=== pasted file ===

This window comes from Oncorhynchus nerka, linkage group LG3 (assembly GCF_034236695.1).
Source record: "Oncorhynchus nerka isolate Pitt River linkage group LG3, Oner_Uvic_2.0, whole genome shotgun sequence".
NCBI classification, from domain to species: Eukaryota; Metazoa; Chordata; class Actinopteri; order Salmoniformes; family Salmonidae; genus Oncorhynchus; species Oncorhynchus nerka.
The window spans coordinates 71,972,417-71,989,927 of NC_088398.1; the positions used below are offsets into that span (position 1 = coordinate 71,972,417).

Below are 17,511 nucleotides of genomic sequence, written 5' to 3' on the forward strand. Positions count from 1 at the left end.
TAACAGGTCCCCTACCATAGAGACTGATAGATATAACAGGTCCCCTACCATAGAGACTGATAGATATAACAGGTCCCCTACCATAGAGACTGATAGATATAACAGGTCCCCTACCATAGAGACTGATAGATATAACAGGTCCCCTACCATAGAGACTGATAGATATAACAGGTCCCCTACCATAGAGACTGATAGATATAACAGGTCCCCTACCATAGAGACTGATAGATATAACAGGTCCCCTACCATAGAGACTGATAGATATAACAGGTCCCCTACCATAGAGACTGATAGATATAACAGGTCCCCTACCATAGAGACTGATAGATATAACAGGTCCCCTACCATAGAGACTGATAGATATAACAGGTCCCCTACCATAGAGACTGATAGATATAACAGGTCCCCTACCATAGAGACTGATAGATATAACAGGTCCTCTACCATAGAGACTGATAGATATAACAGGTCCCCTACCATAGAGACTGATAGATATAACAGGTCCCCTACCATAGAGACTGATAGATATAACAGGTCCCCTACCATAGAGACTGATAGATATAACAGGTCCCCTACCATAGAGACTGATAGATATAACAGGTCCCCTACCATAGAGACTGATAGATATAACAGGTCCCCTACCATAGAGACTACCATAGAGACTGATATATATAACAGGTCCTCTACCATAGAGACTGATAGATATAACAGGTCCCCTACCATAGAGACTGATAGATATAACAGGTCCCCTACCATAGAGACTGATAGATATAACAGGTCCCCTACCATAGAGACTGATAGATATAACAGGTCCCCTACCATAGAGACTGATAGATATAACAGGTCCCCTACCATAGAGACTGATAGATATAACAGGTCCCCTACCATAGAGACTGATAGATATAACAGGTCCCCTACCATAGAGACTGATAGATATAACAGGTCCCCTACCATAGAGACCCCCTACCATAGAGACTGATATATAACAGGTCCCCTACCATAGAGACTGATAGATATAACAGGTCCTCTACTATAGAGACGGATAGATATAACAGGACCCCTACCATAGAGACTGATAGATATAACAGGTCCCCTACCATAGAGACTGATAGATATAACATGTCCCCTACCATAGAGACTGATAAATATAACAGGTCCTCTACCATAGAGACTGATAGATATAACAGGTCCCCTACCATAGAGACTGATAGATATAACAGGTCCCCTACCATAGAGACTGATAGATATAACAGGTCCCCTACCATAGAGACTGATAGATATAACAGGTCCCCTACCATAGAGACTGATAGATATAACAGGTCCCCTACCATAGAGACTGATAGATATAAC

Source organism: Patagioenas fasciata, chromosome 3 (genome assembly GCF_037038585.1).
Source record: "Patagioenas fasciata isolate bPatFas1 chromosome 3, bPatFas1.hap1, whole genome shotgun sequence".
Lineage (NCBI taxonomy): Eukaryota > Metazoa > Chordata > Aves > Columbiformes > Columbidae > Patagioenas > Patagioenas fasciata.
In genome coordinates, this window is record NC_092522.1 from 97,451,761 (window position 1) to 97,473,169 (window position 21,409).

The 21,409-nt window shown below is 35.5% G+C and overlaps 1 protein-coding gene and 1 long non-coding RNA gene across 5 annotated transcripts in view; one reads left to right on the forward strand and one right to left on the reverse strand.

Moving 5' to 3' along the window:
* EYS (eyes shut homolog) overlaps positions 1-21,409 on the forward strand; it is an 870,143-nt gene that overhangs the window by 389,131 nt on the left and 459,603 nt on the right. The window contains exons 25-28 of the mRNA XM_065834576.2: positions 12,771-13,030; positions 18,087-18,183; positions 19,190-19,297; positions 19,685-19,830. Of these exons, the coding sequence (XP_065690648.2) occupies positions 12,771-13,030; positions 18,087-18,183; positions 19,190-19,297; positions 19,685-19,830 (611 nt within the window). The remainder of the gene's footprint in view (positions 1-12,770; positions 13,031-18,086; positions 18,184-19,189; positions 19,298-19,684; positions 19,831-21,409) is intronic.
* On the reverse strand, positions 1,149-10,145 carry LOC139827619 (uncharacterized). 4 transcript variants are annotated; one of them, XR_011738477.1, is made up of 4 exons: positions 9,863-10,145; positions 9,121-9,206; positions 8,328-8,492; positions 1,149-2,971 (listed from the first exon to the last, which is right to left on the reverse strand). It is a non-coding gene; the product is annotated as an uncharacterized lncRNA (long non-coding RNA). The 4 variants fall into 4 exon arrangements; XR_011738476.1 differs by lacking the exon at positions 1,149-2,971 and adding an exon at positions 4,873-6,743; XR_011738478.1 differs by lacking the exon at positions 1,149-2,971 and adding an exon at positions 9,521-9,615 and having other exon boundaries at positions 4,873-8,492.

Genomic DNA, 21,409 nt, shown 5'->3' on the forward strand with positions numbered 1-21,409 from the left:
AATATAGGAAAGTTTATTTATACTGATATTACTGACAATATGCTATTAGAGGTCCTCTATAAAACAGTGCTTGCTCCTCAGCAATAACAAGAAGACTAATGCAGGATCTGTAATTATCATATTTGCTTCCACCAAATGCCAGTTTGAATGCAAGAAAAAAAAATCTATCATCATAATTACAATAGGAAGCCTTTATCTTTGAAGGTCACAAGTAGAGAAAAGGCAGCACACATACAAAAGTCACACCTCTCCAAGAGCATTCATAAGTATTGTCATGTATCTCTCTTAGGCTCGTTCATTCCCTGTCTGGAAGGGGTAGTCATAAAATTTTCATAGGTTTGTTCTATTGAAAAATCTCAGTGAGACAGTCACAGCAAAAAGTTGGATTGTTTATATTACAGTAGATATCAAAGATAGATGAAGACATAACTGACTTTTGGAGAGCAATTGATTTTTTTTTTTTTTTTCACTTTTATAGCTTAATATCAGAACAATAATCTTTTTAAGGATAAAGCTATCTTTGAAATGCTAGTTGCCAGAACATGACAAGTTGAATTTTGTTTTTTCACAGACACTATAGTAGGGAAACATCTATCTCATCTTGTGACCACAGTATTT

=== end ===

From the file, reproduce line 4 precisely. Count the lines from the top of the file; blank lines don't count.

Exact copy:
The window spans coordinates 71,972,417-71,989,927 of NC_088398.1; the positions used below are offsets into that span (position 1 = coordinate 71,972,417).